IP Camera Buyers Guide
A comprehensive guide in selecting the right camera for your Video Surveillance system. IP Cameras offer high resolution up to 5MP and offers a superior video image. There are many options in selecting the right IP Video Security Camera and Video Recorder. Use this guide as general information for your IP Video Security System project.
Important Factors in choosing the right IP Security Camera
• Main Field of View
• Lighting conditions at night
• Resolution Requirements
• Aesthetics and Form Factor
IP Cameras will provide enhanced monitoring of your video security system with much higher resolution than traditional analog cameras. Higher resolution means better clarity and details in the camera views with the ability to post-record zoom into critical areas with a much wider view reaching up to 90 degrees.
Outdoor cameras are contained within a weather-proof housing able to withstand the temperatures and moisture of the outdoor environment. Both dome-style and bullet-style cameras are used at outdoor facilities and home security.
Indoor cameras tend to be smaller and lighter and are not weatherproof.
Both types of cameras can have infrared night vision capabilities if required.
Mounting Location. Consideration of the camera mounting location is determined by first and foremost the most optimal view from the camera. Secondarily, but just as important, the ability to run cabling to the location and also the security of the camera. Cameras get stolen and you can sneak up on them if placed in the wrong location.
Types of Video Surveillance Cameras
The camera selection depends on several factors including the shape and form factor of the camera. Dome cameras or Bullet-Style Cameras are the most popular today and each offer essentially the same lens and video compression circuitry, so it’s a matter of personal choice in packaging.
There are several choices when choosing a surveillance camera style:
Location – Will it be intrusive? Can it be tampered with? Best Viewing Angle?
Infrared Requirements – Bullet-style cameras are available in longer IR lengths (up to 400 feet)
Deterrence Factor – Many times the mere spotting of video cameras will deter a security situation. How well do you want the cameras to be seen? Deter or Discrete?
Bullet Cameras tend to be placed in areas needing higher intensity Infrared and have larger lens for a longer Field of View. Bullet Cameras need to be placed out of reach as they are not vandal-proof devices.
Dome Cameras are the most common camera package and are discrete and can be placed on drop-ceiling tiles very effectively. The dome camera is offered in vandal-proof packages that can be placed in almost any location without fear of theft or damage.
The resolution of the camera is the relative pixel size of the screen being recorded. The higher the resolution of the camera, the more detail and clarity is available. More data, or more pixels, means more detailed image being captured.
Camera lens are generally built-in to the dome and bullet style cameras. The lens is either fixed, vari-focal, or with a PTZ Manual and Auto Vari-Focal in the case of a Pan-Tilt-Zoom (PTZ) Camera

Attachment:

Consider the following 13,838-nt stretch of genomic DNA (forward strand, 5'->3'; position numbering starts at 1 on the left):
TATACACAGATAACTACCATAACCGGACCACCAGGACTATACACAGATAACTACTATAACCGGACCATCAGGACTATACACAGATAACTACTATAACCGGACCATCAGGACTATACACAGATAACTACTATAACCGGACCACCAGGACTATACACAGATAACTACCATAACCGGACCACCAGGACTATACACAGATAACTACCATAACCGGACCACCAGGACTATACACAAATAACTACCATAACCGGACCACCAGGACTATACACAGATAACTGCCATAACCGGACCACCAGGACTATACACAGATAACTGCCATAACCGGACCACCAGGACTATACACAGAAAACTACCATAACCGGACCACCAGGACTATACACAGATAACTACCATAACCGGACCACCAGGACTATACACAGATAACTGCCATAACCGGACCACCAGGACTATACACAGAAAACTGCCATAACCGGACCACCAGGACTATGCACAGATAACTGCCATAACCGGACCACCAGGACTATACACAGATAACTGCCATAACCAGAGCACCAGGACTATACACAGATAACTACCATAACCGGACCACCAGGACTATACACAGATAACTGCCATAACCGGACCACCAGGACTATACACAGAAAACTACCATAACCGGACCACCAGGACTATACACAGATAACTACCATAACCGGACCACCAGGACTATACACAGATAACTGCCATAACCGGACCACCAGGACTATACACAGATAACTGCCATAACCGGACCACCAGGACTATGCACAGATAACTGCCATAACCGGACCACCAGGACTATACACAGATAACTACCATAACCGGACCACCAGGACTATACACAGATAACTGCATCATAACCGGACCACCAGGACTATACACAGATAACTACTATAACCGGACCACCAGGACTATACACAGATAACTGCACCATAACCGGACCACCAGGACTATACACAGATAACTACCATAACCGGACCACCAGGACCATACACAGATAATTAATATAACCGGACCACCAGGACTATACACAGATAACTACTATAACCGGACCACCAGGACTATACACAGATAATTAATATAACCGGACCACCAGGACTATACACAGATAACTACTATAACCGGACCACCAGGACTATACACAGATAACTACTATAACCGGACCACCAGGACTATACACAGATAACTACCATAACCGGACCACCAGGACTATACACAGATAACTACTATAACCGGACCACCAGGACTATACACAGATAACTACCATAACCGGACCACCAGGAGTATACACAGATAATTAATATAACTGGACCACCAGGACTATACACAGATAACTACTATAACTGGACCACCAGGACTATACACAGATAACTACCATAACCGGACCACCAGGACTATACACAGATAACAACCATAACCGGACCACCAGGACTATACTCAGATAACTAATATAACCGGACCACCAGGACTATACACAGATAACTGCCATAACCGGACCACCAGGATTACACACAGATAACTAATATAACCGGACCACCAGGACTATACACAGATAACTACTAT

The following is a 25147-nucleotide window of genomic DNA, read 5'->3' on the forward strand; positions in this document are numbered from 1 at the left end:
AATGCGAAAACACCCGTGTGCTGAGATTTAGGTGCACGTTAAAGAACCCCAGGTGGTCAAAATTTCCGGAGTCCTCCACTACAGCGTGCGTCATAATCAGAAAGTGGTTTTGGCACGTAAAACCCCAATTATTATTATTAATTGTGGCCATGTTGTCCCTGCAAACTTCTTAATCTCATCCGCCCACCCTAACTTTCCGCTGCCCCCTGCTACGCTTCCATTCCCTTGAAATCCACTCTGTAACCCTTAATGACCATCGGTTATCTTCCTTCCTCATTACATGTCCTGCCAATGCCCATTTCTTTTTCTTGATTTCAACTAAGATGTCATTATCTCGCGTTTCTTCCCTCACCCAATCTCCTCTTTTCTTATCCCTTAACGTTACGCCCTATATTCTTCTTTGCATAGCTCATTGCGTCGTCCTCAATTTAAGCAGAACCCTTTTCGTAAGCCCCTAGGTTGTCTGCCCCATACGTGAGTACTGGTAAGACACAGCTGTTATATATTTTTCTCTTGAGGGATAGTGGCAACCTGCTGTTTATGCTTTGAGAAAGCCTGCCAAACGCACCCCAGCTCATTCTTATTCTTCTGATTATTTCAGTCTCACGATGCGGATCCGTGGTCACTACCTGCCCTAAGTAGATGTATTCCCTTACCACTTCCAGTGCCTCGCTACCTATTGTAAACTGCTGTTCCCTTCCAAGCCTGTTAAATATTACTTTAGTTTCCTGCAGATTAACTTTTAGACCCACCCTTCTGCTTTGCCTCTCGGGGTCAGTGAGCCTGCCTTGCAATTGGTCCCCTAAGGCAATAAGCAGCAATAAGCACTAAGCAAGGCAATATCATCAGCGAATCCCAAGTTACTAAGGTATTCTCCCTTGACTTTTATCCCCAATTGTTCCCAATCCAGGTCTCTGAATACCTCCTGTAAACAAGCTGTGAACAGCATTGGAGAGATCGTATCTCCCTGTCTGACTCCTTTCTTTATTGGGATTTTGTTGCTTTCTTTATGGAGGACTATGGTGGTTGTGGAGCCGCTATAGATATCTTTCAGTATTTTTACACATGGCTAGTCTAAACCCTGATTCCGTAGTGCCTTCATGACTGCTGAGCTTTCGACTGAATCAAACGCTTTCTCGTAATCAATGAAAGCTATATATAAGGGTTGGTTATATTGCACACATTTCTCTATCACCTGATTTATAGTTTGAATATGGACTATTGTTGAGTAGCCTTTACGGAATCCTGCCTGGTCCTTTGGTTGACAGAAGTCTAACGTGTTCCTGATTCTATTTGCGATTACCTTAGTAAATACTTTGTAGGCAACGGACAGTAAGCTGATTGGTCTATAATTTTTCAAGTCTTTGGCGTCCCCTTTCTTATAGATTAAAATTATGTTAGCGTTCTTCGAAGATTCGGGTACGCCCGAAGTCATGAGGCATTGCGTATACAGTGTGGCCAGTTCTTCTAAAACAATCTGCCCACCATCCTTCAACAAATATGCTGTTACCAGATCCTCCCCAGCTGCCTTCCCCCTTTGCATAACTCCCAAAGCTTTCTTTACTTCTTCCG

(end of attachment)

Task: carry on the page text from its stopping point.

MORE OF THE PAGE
• Fixed (example 3mm),
• Vari-Focal (example 2.8-12mm)
• Optical Zoom (5mm- 100mm)
The camera lens determines the Field of View (FOV) of the Camera based on the camera image requirements. The following chart details the lens information:
Lens Size Degrees View
2.8mm 95 Degrees
Fixed lens and Vari-Focal lens (ex. 2.8-12mm) are available with IP Cameras. Many camera lens today are included with the cameras, and are not required to be bought separately.
Infrared cameras are very common today and are offered in almost every camera package including dome and bullet-style security cameras. Infrared cameras work from reflected infrared light off of objects that are being monitored.
An Infrared Camera provides a color image during the day, and when the amount of light drops to a certain level (automatic or adjustable) the infrared automatically switches on. The IR LEDs on the camera are then activated and the IR camera produces a black and white image which can provide great detail dependent on the camera quality.
IP Camera Networks
IP Cameras are typically setup on a private network and camera data is not shared across the enterprise local network due to bandwidth concerns. A HD camera can require up to 5MPS, so a private and local network is established for communication between the IP Cameras and Network Video Recorder. Cameras are made available by a connection to this on a demand-basis for Local and Remote Access.
PoE – Power-Over-Ethernet has made installation of IP Cameras a plug and play method achieved by most Network Video Recorders as IP addressing and configurations are a thing of the past. The quality NVRs will provide configuration tools and systems that make IP Camera systems quiet and very easy to install. Many NVRs today provide onboard PoE so external power sources for the cameras are not needed. Also, the data network for the cameras is built into the NVR device.